Password and credit card-stealing Azorult malware adds new tricks

Malware can now steal more types of cryptocurrecny and comes with other updates, likely in response to a free version being leaked online.

A form of password, credit card details and cryptocurrency-stealing malware has been updated, making it even more potent for cyber criminals.

The Azorult malware has been been operating since 2016 and enables crooks to steal credentials including passwords, credit card details, browser histories and contents of cryptocurrency wallets from victims.

Now a new version of it is being advertised in an underground forum, as uncovered by researchers at tech security company Check Point, who describe it as "substantially updated".

New features include the ability to steal additional forms of crpytocurrency from the wallets of victims - BitcoinGold, electrumG, btcprivate (electrum-btcp), bitcore and Exodus Eden.

Reflecting the fast pace of malware development, the developer of Azorult also boats improvements to the cryptocurrency wallet stealer components and improvements to the loader.

Researchers also note some behind-the-scenes changes compared to previous versions of the malware, including a new encryption method to obfuscate the domain name, as well as a new key for connecting to the command and control server.

See also: What is malware? Everything you need to know about viruses, trojans and malicious software

This new version of the malware first appeared for sale on October 4 - shortly after source code for Azorult versions 3.1 and 3.2 were leaked online. Check Point has already seen the free tools being used to power Gazorp, a malware builder which allows users to essentially generate an earlier version of Azorult at no cost.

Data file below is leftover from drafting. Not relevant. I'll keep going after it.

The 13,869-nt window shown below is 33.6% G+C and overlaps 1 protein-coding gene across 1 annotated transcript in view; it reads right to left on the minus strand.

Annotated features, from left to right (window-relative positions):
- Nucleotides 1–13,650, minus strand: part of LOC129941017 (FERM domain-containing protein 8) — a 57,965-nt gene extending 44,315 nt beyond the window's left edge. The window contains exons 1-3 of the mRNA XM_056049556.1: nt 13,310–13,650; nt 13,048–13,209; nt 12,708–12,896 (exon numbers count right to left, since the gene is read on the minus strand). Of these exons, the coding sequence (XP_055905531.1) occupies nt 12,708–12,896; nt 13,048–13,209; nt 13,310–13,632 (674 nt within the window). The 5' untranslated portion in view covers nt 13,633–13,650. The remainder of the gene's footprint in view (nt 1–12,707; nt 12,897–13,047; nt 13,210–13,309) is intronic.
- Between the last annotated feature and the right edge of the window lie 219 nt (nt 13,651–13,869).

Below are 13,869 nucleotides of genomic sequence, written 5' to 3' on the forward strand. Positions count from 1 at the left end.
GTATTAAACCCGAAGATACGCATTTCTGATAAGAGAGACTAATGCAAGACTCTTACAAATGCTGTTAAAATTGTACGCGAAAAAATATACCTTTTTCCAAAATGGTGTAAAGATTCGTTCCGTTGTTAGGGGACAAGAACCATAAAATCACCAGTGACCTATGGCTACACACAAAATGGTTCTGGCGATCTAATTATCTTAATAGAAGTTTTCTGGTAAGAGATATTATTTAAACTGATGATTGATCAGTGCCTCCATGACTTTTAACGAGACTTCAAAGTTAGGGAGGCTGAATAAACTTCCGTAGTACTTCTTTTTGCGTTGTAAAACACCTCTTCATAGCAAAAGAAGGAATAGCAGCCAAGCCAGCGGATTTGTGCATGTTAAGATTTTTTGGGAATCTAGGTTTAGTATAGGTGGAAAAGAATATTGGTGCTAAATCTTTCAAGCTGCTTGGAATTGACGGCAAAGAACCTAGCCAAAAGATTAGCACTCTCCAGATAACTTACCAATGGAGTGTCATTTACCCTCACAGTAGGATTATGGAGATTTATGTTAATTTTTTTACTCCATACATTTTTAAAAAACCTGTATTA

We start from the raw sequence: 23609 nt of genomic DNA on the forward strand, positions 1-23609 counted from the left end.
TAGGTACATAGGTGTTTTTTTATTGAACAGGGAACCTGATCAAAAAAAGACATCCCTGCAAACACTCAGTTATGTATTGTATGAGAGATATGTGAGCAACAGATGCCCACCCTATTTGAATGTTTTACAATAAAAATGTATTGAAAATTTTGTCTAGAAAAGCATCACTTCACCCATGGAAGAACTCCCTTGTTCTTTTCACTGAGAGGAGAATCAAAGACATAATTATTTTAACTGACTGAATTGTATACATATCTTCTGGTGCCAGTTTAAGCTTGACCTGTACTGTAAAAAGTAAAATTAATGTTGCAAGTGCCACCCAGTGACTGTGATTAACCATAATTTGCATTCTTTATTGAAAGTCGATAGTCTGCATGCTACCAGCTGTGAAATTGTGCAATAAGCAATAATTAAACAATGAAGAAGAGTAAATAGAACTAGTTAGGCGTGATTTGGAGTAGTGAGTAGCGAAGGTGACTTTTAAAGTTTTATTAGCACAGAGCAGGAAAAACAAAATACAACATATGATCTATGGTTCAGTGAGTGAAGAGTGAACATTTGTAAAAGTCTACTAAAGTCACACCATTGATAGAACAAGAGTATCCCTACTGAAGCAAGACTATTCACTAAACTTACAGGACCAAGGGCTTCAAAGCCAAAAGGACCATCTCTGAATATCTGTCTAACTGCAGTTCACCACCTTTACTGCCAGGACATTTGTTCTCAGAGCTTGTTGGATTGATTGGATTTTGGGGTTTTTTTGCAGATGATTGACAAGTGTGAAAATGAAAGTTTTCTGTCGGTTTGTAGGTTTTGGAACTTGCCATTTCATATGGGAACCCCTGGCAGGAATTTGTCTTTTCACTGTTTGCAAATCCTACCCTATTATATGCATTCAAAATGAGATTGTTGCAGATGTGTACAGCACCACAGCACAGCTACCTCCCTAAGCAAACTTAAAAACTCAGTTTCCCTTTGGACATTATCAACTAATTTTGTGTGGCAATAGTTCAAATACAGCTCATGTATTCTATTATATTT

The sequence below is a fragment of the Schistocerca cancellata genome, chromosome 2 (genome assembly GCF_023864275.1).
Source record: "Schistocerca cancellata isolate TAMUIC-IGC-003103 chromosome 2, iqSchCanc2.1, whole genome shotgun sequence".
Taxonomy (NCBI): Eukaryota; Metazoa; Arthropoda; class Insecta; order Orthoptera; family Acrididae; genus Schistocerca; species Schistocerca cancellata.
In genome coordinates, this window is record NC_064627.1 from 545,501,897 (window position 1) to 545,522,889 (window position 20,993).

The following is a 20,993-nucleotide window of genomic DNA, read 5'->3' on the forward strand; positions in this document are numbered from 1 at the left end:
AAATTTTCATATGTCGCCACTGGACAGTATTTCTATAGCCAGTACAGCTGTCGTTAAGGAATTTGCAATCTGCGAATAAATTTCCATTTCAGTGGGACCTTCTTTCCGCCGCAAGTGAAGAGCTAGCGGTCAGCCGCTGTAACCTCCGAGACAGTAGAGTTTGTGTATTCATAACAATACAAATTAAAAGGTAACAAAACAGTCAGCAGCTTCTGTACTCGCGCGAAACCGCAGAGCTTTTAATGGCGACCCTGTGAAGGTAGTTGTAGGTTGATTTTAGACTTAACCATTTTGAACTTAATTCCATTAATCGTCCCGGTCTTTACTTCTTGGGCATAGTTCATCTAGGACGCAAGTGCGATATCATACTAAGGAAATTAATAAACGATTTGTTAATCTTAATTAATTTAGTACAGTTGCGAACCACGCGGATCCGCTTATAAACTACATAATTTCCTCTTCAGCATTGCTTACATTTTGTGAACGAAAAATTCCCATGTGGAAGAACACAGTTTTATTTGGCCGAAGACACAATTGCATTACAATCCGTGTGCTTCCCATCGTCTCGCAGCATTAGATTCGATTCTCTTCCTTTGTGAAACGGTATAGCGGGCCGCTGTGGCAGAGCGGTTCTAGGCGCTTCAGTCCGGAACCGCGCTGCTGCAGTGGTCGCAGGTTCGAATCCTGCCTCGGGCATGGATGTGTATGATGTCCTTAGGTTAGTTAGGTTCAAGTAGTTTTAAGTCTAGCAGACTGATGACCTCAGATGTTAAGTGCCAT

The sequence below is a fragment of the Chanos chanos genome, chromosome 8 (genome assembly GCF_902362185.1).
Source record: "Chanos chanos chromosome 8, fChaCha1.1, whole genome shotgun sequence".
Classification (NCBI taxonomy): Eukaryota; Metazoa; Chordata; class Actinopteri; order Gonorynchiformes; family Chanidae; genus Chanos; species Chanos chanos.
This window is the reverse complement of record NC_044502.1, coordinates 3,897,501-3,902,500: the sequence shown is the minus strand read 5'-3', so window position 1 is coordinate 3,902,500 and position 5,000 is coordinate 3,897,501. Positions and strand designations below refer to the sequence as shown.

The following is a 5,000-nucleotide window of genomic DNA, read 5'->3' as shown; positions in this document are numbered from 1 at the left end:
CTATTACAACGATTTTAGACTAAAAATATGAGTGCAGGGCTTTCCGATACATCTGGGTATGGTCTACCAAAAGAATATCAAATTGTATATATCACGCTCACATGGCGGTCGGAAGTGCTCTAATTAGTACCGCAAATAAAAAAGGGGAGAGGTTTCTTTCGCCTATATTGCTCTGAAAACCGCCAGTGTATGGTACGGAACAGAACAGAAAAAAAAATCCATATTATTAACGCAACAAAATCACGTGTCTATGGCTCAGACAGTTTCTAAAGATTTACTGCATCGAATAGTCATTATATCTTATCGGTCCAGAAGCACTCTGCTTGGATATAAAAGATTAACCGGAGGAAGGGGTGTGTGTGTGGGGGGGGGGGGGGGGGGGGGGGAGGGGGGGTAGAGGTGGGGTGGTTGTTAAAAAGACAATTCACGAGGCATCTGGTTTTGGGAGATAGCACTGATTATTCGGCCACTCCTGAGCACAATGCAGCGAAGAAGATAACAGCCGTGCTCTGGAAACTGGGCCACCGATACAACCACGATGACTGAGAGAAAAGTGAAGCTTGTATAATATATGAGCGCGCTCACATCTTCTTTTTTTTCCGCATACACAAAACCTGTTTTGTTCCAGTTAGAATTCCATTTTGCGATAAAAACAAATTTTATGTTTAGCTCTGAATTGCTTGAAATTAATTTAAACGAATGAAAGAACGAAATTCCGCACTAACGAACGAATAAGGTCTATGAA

It's likely this which has spurred the author of Azorult into releasing a new and improve version of the malware for sale.

"It is plausible that the Azorult's author would like to introduce new features to the malware and make it worthy as a product in the underground market," said Israel Gubi, malware researcher at Check Point.

The latest version of Azorult is delivered through the RIG exploit kit, using uses vulnerabilities in Internet Explorer and Flash Player to launch JavaScript, Flash, and VBscript-based attacks to distribute malware to users.

Previous versions of Azorult have also been known to be distributed via phishing emails which encourage potential victims to download a malicious Microsoft Word attachment, which when run, takes advantage of exploits in order to download and install the malware.

With Azorult seemingly reliant on known vulnerabilities to spread, users can go a long way to protect themselves from falling victim to it by ensuring they've installed the relevant software updates and patches.

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